Guest Blog Post - Getting used to a new horse

Guest Blog Horse Wellbeing Welcoming a new horse

In today's Guest Blog Post, Tianna Sinclair shares with us her experience of welcoming a new horse into her family. 

My name is Tianna and I recently got a new horse called Pimms.

Pimms

Pimms 

Pimms is aged 9 and is a 15.2hh Irish cob. It took a while to get used to each other and it was about five months before I even felt like she knew I was her owner. When I first got Pimms, we kept her at a riding stables so she was out four times a day roughly and she was a big favourite at the yard. If I was brushing her or something in her stable, someone would come over and give her a cuddle and it just felt like she wasn’t mine.

Our other horse was already at a different yard as he colicked without turnout. Due to the fact that we felt it was unfair to Pimms for her to be ridden four hours a day regularly, and that we wanted our horses to be in the same place, we moved Pimms to the other yard, the yard we are at now.

Only then did she start to recognise us and it took another month for her to know our voices. I think the hard thing for me and Pimms was that when we got her she was thrust into it all straight away. When I had had her for just over a month, we went to pony camp. While I had been away before that, the riding school had taken her to a show. I had also taken her to a few shows. My point is we made the mistake of not letting her settle in first and get used to her new surroundings. Because she never spooks or runs off, she was also considered a school mistress, which obviously didn’t help. She isn’t a school mistress and she can be very strong when she wants.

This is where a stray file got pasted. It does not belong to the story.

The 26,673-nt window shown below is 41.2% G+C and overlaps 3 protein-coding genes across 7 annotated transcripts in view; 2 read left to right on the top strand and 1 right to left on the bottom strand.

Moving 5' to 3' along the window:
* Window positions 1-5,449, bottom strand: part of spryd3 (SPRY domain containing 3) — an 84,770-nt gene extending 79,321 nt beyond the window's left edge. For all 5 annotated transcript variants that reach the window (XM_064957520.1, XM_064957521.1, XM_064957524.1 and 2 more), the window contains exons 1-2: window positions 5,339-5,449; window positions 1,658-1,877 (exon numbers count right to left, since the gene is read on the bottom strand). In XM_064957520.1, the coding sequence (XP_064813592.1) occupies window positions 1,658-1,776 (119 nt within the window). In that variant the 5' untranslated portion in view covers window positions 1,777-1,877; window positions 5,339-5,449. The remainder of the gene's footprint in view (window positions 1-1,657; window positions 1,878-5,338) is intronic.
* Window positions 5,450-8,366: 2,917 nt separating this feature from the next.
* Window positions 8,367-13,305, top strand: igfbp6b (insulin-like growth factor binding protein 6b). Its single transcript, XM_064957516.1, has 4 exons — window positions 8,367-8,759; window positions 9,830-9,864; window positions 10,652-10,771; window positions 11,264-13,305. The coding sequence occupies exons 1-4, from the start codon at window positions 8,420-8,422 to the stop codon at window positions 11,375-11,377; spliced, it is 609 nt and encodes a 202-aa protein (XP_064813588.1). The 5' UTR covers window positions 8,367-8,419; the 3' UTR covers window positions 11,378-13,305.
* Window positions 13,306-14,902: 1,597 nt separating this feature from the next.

I think that when you get a new horse, it is easy to forget that they don’t understand why they’ve been moved or why their old owner never visits them. Before pushing them to do shows and camps, it’s important to spend time bonding with them. Make them feel safe and loved.

In my opinion, there are certain things that tell you when you and your horse have bonded. For example, coming to you in the field, or looking over their stable door when they hear your voice, stamping their foot or kicking the door when you give another horse your attention.

Now our bond is strong, I’m looking forward to seeing how both me and Pimms grow and improve together.

Tianna & Pimms

Tianna & Pimms

A little note from Suzanne: Thank you so much for sharing your experiences with us Tianna! I'm sure many readers will be able to relate to this. It is comforting to know that it does take time to bond with, and get to know, a new horse - it doesn't always happen straight away. 


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